This term refers collectively to the four Confucian classics: The Analects, Mencius, The Great Learning, and The Doctrine of the Mean. The Great Learning and The Doctrine of the Mean originally were two sections of The Book of Rites, but before the Tang Dynasty they did not attract much attention. Following the revival of Confucianism which began in the Tang and Song dynasties, through the advocacy of Han Yu and Li Ao of the Tang Dynasty, the Cheng brothers (Cheng Hao and Cheng Yi) and Zhu Xi of the Song Dynasty, The Great Learning and The Doctrine of the Mean were given new meaning. Their standing was gradually elevated, and they were regarded just as important as The Analects and Mencius. The four were then collectively known as the Four Books. Commentaries on the Four Books, written by Zhu Xi, established the dominant position of the Four Books, which formed the foundation for the neo-Confucian scholars of the Song and Ming dynasties. The Four Books became the source from which the neo-Confucian scholars drew inspiration to further their learning, and thus exerted a profound influence on the development of Confucianism.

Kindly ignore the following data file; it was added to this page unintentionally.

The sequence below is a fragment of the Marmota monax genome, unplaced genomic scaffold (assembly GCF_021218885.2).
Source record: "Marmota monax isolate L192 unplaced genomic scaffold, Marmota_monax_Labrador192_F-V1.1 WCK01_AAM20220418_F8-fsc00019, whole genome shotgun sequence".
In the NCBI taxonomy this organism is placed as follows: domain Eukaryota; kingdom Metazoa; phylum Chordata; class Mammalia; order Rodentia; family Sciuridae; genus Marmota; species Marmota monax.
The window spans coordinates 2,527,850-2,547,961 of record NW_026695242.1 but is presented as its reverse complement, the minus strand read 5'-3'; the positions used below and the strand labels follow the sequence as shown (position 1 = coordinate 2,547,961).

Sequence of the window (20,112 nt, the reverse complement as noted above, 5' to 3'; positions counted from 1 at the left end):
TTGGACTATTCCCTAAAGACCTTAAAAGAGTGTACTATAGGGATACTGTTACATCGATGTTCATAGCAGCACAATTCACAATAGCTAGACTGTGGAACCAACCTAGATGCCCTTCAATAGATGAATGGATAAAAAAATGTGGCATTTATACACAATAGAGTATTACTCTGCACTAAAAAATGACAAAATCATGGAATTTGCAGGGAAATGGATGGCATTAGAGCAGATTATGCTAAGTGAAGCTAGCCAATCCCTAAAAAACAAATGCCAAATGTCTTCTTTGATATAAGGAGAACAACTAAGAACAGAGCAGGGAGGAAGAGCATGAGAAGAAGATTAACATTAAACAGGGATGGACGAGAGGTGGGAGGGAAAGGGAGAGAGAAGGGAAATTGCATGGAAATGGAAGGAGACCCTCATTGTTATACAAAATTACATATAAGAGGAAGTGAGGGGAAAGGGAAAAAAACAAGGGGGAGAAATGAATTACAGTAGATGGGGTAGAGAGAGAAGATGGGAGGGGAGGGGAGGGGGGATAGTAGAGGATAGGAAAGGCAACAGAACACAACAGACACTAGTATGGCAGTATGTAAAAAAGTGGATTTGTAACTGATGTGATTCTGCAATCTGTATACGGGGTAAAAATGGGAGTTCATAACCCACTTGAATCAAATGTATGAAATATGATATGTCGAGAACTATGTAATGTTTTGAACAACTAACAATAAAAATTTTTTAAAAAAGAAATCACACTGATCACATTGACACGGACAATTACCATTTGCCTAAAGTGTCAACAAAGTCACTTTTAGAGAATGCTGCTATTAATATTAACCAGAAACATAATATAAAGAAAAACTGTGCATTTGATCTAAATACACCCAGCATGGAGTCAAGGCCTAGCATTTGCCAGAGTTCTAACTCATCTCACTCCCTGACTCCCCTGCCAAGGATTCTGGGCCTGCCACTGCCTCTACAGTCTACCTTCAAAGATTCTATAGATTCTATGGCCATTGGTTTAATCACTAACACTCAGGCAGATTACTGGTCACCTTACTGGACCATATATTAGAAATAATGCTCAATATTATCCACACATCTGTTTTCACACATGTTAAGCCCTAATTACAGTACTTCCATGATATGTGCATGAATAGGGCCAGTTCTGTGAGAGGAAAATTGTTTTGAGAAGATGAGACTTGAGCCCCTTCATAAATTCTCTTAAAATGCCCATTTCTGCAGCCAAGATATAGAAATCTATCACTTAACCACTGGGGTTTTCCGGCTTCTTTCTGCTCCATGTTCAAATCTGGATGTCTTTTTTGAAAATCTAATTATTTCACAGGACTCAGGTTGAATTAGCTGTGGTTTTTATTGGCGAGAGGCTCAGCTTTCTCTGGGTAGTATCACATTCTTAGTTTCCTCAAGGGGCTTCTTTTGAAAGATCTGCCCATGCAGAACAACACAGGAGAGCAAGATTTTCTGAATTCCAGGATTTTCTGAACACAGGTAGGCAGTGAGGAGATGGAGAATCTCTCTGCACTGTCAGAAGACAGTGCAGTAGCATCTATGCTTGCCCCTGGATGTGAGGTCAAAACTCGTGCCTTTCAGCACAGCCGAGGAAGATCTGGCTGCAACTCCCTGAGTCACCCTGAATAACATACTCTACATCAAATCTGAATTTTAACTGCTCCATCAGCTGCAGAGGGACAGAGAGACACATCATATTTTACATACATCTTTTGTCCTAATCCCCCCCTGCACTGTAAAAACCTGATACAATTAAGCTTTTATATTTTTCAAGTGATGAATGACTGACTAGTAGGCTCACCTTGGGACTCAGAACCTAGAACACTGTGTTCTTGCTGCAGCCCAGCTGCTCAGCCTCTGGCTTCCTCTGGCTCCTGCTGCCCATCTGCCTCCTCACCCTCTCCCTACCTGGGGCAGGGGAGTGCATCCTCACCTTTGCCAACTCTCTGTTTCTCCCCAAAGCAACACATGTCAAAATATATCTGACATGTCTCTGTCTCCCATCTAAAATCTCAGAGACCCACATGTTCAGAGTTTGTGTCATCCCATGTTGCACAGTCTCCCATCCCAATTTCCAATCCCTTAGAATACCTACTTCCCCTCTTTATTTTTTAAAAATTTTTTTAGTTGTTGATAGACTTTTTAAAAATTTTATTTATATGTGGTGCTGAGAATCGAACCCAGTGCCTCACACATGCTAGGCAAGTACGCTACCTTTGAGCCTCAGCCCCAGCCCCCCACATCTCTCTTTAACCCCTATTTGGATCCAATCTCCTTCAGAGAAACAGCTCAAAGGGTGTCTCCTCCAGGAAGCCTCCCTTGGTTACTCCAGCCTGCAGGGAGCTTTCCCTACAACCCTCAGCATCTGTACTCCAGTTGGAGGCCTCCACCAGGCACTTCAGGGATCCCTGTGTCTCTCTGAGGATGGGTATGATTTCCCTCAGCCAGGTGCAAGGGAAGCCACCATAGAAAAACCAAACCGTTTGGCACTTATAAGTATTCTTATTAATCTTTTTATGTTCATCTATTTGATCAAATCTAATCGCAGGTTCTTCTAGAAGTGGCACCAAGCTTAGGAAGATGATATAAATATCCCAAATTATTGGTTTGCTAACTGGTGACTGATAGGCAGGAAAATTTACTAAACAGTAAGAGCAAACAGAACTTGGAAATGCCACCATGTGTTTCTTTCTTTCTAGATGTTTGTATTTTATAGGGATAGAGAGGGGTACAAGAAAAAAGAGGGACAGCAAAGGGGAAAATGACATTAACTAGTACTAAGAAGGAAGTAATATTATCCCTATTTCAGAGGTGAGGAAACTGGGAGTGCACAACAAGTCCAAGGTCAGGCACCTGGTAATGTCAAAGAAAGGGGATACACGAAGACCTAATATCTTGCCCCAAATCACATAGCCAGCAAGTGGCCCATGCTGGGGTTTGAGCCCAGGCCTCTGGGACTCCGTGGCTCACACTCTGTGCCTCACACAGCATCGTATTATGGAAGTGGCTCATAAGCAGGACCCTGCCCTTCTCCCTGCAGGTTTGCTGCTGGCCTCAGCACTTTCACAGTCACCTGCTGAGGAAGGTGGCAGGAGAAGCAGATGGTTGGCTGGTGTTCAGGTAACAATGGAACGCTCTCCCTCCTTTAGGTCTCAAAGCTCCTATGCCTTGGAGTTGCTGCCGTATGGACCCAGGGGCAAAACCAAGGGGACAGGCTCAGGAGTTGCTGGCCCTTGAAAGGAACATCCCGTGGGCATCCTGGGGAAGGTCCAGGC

- 如《大学》《中庸》《语》《孟》四书，道理粲然。 （《朱子语类》卷十四） （如《大学》《中庸》《论语》《孟子》四部经典，其中的道理明白易懂。）
The principles in the Four Books, i.e., The Great Learning, The Doctrine of the Mean, The Analects, and Mencius, are illuminating and easy to follow. (Classified Conversations of Master Zhu Xi)